Peter S. Vincent, a seasoned veteran of US Homeland Security with National Security top clearance and a member of Henley & Partners Executive Committee provides a bleak picture of European borders which he says constitute a great threat to EU security. Organised crime groups routinely engage in the sophisticated forgery of identity papers, as well as terrorists and all kinds of criminals frequently obtain legitimate documents through the corruption of civil servants.
Vincent states that during his time at the Department of Homeland Security, they were well-tuned into the existence of international criminal organisations which specialised in forging extremely authentic but fraudulent documents enabling people to hide their true identities. These included voter registration documents, birth certificates and driver’s licences on legitimate and authentic paper containing all appropriate security features and watermarks.
Vincent says, “I’ve seen reports that individuals are able to obtain legitimate passports in Romania or Bulgaria for as little as €5,000. Other reports suggest that individuals are able to purchase legitimate passports for €30,000.”
Nearly one million individuals become naturalised EU citizens annually. Whilst most of them are legitimate migrants who present zero threat to security, even if just a tiny proportion of them are dangerous, it is still hundreds or even thousands of individuals with the potential to cause severe damage.
Vincent notes that “one individual who’s able to enter the United States or Europe, who is a terrorist, and who hurts people by blowing himself or herself up is, obviously, a tragedy. That is why so many resources go into identifying that small, very small, but very lethal, percentage of true threats.”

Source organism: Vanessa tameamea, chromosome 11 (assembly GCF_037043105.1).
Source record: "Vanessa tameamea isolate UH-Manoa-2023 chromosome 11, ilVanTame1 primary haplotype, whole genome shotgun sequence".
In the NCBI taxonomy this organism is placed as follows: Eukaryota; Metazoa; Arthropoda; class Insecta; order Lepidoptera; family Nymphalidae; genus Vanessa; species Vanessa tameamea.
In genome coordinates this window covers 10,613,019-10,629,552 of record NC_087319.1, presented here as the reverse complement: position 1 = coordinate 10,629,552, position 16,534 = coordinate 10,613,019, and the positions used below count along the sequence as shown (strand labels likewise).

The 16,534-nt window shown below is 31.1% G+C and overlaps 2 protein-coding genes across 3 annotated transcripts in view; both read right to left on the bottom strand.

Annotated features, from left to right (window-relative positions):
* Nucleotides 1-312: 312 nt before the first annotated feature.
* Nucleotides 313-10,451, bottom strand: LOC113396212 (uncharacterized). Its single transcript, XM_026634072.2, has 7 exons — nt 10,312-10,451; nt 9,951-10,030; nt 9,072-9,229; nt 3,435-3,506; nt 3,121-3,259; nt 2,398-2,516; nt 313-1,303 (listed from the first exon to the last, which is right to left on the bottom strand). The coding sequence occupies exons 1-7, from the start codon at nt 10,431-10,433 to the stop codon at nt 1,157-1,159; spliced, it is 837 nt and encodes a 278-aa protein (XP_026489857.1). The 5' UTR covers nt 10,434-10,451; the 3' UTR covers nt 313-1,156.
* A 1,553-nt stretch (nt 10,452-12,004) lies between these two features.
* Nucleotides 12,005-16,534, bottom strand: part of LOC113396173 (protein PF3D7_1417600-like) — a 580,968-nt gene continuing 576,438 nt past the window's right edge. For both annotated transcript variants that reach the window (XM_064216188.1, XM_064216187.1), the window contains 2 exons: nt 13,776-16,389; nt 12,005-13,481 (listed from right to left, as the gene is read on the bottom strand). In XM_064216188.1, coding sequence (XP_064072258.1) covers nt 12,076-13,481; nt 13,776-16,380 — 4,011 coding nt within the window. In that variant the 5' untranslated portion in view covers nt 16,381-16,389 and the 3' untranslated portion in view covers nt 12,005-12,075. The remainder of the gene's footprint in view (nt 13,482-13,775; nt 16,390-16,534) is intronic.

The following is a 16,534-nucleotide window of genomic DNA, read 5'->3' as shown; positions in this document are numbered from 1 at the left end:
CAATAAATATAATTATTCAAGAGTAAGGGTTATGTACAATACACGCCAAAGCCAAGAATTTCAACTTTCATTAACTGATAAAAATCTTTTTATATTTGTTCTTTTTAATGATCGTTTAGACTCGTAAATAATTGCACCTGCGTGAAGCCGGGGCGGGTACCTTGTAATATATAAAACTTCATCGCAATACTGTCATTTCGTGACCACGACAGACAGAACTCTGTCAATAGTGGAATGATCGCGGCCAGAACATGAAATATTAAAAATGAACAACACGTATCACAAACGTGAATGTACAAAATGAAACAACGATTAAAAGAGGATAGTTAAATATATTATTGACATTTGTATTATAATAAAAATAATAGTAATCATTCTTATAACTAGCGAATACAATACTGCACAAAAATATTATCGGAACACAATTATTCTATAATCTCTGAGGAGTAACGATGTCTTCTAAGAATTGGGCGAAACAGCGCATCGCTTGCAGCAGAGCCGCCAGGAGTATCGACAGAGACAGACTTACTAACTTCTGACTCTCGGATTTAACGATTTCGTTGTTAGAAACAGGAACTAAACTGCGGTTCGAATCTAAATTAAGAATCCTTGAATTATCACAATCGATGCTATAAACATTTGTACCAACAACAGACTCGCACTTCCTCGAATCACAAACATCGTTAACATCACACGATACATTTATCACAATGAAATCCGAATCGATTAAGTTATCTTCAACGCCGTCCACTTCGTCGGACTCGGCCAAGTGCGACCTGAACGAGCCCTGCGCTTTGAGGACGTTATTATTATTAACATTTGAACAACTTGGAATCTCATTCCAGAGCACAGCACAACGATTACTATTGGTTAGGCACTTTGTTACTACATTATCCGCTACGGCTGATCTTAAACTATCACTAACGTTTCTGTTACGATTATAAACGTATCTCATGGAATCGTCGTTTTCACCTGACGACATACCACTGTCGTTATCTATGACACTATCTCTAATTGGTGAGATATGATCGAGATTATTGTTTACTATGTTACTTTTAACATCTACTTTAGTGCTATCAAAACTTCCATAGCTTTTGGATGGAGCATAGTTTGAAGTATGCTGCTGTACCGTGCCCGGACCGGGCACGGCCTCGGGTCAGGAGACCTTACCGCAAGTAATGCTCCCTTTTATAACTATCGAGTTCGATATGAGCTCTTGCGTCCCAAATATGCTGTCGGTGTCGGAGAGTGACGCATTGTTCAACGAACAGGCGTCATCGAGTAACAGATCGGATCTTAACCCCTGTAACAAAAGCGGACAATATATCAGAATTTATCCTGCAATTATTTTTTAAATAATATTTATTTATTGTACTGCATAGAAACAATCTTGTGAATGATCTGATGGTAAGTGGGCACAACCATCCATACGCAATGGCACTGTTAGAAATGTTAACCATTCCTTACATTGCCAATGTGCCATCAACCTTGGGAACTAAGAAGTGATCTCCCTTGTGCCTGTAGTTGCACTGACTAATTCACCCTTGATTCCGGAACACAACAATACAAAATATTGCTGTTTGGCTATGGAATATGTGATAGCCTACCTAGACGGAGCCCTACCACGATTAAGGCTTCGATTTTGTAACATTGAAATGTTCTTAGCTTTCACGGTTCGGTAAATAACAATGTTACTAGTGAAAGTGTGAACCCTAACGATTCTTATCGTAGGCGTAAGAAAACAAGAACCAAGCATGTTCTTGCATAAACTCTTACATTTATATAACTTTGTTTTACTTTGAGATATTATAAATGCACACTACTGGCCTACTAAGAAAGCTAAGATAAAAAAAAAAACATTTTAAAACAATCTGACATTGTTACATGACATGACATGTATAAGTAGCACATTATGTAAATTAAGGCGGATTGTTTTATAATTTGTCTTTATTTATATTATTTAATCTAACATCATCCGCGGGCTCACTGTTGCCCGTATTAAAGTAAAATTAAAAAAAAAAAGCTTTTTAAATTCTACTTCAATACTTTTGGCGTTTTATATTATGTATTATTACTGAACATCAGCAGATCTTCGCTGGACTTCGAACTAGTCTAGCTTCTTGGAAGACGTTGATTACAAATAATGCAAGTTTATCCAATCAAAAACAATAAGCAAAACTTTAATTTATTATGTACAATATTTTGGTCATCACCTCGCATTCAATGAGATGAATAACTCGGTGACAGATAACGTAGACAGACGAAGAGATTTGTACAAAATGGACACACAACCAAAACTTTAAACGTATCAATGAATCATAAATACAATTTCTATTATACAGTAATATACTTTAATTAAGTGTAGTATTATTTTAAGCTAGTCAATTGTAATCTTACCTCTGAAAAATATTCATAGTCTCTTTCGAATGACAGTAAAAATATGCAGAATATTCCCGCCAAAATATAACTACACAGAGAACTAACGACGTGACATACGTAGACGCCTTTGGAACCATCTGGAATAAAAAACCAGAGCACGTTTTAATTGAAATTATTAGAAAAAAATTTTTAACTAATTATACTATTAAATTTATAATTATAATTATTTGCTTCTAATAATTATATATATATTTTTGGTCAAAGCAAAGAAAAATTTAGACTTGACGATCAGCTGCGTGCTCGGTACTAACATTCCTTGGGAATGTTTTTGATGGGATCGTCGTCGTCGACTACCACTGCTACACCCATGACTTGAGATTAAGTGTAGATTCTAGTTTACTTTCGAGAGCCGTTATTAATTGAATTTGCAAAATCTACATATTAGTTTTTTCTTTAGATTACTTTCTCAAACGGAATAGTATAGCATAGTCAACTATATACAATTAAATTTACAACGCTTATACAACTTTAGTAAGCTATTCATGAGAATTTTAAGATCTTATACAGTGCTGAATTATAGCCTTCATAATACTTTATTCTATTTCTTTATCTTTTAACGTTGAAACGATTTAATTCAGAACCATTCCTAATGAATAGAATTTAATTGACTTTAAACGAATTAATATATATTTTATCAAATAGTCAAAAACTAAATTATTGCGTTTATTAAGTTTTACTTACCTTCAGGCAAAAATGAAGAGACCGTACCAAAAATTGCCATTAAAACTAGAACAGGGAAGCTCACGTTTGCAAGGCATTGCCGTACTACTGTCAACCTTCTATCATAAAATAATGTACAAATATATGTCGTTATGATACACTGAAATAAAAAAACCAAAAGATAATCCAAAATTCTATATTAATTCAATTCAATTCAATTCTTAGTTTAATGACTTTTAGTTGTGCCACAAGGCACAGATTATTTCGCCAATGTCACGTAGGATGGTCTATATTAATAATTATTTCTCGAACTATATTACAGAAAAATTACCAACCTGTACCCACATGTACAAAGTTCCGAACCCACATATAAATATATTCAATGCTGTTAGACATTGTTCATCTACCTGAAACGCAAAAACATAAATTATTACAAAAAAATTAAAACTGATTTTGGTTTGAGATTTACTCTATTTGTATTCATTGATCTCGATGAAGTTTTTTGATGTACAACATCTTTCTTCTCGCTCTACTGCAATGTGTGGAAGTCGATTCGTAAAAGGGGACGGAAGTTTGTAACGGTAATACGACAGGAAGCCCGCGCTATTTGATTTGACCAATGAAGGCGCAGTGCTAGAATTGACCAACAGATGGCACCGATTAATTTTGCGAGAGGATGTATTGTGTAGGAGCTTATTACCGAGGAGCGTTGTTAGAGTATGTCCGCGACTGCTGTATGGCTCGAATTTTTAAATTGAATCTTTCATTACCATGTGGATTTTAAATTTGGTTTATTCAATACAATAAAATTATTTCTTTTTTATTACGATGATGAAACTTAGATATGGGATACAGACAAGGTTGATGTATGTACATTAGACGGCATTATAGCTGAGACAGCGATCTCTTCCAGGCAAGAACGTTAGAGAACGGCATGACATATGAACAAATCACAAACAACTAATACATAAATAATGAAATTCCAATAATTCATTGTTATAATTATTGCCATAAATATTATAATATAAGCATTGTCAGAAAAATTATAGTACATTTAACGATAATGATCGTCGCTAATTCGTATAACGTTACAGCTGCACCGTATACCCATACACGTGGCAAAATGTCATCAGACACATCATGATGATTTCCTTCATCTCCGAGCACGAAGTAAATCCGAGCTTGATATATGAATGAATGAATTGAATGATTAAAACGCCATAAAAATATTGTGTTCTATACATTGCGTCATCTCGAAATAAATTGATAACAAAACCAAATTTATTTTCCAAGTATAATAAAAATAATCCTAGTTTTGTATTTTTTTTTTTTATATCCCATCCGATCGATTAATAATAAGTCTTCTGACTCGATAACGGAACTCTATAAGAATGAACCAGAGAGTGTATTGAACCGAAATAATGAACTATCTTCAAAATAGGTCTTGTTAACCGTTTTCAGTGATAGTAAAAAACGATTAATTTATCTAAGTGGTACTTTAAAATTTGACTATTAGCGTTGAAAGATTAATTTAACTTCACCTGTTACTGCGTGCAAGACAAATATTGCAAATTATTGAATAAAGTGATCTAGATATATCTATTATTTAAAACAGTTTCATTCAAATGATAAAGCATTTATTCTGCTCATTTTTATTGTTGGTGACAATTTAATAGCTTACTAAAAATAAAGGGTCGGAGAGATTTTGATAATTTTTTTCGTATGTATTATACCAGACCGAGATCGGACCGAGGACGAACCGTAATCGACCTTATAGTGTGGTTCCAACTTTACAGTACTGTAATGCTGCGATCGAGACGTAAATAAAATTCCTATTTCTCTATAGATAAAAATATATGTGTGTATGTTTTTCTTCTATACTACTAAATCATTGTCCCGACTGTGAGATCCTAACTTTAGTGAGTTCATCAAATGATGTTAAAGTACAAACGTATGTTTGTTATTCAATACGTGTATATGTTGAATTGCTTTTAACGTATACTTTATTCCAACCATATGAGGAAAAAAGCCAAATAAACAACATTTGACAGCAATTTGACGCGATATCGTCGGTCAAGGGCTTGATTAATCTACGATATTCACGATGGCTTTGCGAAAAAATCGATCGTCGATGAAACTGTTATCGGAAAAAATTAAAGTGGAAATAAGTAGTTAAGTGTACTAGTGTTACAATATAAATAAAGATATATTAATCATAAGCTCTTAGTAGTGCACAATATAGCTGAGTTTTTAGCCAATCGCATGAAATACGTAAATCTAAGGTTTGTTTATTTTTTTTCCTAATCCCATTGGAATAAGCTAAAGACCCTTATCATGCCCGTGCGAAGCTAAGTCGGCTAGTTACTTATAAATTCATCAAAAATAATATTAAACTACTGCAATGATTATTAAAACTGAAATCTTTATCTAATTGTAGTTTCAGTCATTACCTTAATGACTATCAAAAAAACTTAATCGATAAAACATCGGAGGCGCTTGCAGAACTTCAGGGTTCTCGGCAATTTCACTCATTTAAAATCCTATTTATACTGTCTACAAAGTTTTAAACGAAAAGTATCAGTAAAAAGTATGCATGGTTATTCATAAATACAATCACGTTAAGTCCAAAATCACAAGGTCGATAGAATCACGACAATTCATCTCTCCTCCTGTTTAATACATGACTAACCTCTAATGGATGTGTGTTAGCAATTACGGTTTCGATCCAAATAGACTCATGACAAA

Aside from those who immigrate illegally, the gravest security concerns relate to those who enter by corrupt or fraudulent means. Individuals who enter through legitimate ancestry programs also present a significant risk due to the sheer volume of people and the very small amount of background checks to which they are subjected.
Vincent cautions that for those claiming citizenship on an ancestral basis, the process for vetting or engaging in due diligence “has never been extraordinarily rigorous or disciplined.” With this said, there are thousands of citizens who come from Spain and Italians from Brazil and Argentina annually for whom there is little information on their ancestral legitimacy, as well as their true identities.
In the meantime, the European Commission has set its focus on resources and perceived deficiencies in the due diligence performed on the 0.1% of new citizens entering through citizenship by investment (CBI) programs.
There are several reasons, however, why CBI is not a security threat to Europe and could in fact be the least risky. These include the fact that no citizen’s background is scrutinised as thoroughly as those that participate in a CIP; there are many far easier and more dangerous ways for dangerous people to access the EU; citizenships can and have been revoked and it is in the interest of CIP countries to keep the bad people out.
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